The problem with writing stories about advances in battery technology is most of them focus on research that is going on in the laboratory. It often takes years for new techniques discovered in the cloistered confines of the lab to make it into production. That’s the way it is with solid state battery research today. Those of us who want to see electric cars become the norm get impatient. We want to see results now!
ARPA-E, which stands for Advanced Research Projects Agency–Energy, is a small part of the US Department of Energy. It has just awarded a $3,000,000 grant to researchers at the Iowa State University to study the use of sodium instead of lithium in batteries. So-called solid state batteries offer the prospect of greater power storage density at significantly lower cost.
Iowa State research head Steve W Martin says: “When we look at ways to efficiently store energy from wind and solar sources, lithium based batteries are expensive and worldwide geological resources of lithium are actually quite limited. A sodium based battery, on the other hand, has the potential to store larger amounts of electrical energy at a significantly lower cost. And, nearly all countries have access to large amounts of sodium.” Martin and his team will collaborate with researchers at the University of Colorado, the University of Houston, Solid Power Inc, and Washington State University, according to CleanTechnica.
Great — better, cheaper batteries. Isn’t that what we all are waiting for? According to a report at Green Car Congress, “Martin’s new battery will use a solid anode, cathode and electrolyte separator. This construction will eliminate all of the flammable and reactive materials from the battery and make it safer. Martin’s group at Iowa State will develop the new solid electrolyte separator. Martin has been exploring new glass compositions with very high ionic conductivities for some time.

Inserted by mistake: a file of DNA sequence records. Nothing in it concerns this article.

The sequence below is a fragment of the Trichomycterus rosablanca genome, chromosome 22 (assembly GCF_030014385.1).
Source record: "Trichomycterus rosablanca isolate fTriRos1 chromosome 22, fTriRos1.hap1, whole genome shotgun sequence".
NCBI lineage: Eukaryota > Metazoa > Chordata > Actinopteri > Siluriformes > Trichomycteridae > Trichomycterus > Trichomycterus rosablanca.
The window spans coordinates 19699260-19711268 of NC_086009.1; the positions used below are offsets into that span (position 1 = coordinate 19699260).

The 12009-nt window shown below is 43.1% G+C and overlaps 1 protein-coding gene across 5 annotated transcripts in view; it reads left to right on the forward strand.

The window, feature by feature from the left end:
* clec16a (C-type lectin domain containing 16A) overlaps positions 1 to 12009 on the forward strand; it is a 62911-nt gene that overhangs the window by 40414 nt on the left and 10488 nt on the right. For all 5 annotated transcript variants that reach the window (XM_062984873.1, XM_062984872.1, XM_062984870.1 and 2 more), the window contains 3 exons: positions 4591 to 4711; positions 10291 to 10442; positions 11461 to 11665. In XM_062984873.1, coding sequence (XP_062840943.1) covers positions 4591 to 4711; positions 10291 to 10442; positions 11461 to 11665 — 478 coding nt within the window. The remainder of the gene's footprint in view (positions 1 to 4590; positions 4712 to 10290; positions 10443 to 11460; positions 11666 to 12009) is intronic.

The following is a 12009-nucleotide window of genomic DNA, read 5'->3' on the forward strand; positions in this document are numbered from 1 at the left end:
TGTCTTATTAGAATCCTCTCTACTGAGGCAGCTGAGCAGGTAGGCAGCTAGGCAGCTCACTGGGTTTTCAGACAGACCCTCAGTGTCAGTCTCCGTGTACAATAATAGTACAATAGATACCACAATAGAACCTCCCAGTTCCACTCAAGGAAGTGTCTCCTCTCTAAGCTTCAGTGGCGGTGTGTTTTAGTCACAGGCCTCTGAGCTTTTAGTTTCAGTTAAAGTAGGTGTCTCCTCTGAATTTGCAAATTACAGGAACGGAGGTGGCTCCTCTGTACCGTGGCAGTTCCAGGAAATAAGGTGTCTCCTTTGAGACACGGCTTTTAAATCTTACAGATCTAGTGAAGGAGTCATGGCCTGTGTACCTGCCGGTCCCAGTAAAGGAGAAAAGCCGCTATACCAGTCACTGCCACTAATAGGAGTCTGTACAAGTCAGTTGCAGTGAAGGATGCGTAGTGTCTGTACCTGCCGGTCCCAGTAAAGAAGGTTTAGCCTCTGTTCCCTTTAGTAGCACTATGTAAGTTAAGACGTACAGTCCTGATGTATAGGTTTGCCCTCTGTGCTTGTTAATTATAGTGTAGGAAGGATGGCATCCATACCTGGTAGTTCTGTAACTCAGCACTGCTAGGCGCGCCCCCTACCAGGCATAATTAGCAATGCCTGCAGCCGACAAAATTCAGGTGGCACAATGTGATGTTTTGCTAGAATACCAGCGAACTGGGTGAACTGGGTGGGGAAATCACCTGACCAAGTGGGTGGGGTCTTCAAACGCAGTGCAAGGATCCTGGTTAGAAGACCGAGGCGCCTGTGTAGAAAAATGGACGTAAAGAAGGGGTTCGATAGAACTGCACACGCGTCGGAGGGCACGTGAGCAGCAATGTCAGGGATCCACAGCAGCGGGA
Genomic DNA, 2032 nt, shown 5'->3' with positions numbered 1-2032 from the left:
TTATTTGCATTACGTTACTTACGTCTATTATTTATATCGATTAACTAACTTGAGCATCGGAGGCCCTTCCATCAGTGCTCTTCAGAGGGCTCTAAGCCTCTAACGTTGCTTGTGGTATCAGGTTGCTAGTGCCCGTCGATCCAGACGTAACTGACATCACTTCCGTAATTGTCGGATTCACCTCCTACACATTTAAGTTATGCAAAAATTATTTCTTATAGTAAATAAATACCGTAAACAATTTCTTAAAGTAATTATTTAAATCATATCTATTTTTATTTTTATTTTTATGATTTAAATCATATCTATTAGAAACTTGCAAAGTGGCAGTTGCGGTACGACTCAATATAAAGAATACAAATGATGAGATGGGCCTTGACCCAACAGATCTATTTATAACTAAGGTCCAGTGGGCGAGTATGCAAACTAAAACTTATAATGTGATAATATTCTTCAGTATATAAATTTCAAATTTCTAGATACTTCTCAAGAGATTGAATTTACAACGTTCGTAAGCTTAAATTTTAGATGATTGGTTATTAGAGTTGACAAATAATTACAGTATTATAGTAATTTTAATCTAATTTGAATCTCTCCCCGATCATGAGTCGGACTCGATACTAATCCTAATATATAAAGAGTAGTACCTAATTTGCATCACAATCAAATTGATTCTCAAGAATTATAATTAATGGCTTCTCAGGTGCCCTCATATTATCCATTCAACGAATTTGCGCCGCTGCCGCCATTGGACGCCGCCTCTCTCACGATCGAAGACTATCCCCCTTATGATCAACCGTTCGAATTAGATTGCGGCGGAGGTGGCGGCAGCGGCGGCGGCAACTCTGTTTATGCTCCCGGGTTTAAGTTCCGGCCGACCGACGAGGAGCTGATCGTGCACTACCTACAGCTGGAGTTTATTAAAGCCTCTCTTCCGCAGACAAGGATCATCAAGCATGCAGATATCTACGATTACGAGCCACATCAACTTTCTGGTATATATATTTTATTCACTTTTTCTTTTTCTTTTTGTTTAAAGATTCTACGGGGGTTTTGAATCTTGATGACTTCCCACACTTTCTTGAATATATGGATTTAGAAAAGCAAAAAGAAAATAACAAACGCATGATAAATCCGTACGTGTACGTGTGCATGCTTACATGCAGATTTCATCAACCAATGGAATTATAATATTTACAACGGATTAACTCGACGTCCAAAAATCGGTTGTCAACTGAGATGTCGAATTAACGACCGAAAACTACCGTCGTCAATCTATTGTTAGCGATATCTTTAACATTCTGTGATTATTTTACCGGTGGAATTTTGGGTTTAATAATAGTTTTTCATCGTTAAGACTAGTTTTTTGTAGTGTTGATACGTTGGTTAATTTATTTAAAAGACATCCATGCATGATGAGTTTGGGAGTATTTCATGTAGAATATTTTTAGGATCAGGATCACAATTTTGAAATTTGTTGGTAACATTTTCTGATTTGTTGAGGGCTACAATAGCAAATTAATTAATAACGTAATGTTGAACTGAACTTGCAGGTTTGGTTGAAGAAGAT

“A team led by Yan Yao at the University of Houston will create a new cathode for the battery. A team led by Sehee Lee at the University of Colorado Boulder will develop the new anode for the battery. Scott Beckman and Soumik Banerjee at Washington State University will lead a team using theoretical modeling techniques to optimize the construction and operation of the assembled battery. And Solid Power, led by Dr Josh Buettner-Garrett, will oversee the commercialization of the completed battery.”
Solid state batteries are all the rage, because they do away with liquid electrolytes that are an intrinsic part of all lithium ion batteries. it is those liquids that require elaborate cooling systems to prevent fires. Getting rid of them would not only boost battery performance but reduce the weight of the battery pack by eliminating complex cooling circuits. Perhaps the sodium based battery will replace the lithium ion battery eventually, just as faster, smaller, cheaper processors disrupted the world of computers a generation ago.